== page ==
Coast delegation discusses Spillway issues at White House

Several Mayors from Mississippi’s Gulf Coast spent time at the White House this week expressing their concerns regarding the impact of the intrusion of freshwater from the Bonnet Carré Spillway.

The group of Mayors met with representatives from the Trump Administration, the U.S. Army Corps of Engineers, the National Security Council, the Department of Commerce along with executive staff from the offices of Senator Roger Wicker and Congressman Steven Palazzo.

Photo courtesy of the City of Biloxi Mayor’s Office.

Pascagoula Mayor Dane Maxwell coordinated the meeting. He and Gilich were joined by mayors Mike Smith of Waveland, George Bass of Long Beach and Mario King of Moss Point. Also attending were D’Iberville City Manager Clay Jones, Councilman Myles Sharp of Gulfport and Alderman Donald Frazer of Long Beach.

“We’re suffering from extremely low salinity levels in the Sound and the loss of sustainable habitat,” Gilich said. “And we’re worried about the possible impact on our thousands of hotel rooms and tourism amenities.”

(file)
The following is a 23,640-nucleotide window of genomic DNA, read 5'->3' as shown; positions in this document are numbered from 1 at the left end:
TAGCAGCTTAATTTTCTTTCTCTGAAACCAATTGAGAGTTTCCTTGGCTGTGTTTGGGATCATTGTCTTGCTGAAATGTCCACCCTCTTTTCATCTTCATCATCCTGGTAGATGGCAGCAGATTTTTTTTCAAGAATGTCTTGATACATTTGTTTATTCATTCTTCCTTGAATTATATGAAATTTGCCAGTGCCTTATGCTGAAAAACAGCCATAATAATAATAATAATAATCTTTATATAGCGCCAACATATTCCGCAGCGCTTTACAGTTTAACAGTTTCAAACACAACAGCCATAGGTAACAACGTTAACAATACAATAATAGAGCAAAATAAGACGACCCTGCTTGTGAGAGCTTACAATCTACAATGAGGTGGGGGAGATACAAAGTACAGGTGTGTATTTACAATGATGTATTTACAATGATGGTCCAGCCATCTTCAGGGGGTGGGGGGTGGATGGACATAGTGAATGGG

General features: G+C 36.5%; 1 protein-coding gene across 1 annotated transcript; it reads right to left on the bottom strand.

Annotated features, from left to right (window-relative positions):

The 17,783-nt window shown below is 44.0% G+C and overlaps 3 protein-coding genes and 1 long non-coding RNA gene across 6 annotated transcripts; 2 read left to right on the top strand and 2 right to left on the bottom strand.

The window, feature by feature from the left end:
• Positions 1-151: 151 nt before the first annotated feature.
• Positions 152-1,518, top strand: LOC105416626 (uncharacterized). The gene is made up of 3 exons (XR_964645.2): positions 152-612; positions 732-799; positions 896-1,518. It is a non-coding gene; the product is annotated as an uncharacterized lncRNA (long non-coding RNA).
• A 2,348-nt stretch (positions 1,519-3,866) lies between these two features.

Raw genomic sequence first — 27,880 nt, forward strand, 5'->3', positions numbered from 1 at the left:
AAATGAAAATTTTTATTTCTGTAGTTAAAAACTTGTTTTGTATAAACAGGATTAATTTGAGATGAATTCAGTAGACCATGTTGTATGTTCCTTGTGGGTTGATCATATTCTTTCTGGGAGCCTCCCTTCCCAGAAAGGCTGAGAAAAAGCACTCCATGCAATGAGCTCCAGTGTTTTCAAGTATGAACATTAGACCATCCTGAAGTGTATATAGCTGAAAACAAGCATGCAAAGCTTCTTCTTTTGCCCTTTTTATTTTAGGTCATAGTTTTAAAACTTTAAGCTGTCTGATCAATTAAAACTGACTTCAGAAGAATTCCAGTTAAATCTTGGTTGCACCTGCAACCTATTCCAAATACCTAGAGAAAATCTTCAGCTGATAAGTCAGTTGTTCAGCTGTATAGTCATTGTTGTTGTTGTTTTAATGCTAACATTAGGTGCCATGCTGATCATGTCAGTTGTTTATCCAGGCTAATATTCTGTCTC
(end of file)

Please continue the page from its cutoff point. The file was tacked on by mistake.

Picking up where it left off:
Gilich presented the Corps with a Biloxi booklet outlining the latest salinity measurements across the Sound, historic flow charts of Louisiana spillways, satellite imagery of freshwater intrusion and an executive summary underscoring ongoing fisheries impacts and mammal deaths. The Mississippi Department of Marine Resources and the Gulf Coast Research Laboratory provided the latest information used in the booklet.

Federal officials acknowledged the severity of the problem and promised to work with Coast leaders and State and congressional officials to accurately gauge all impacts and identify potential solutions.

“We will work with local agencies to study comprehensive impacts, get a clear picture of all issues and consider appropriate solutions,” said Gib Owen, Assistant Secretary of the Army Civil Works.

Mayor Maxwell asked for ongoing meetings with all stakeholders on the local, state and federal levels. Mayor Bass and Mayor Smith urged federal officials to come to the Coast and see firsthand what is happening, and to also focus on the plight of local fishermen, crabbers, shrimpers and charter boat operators all of whom are being economically injured by the ongoing assault on Sound fisheries.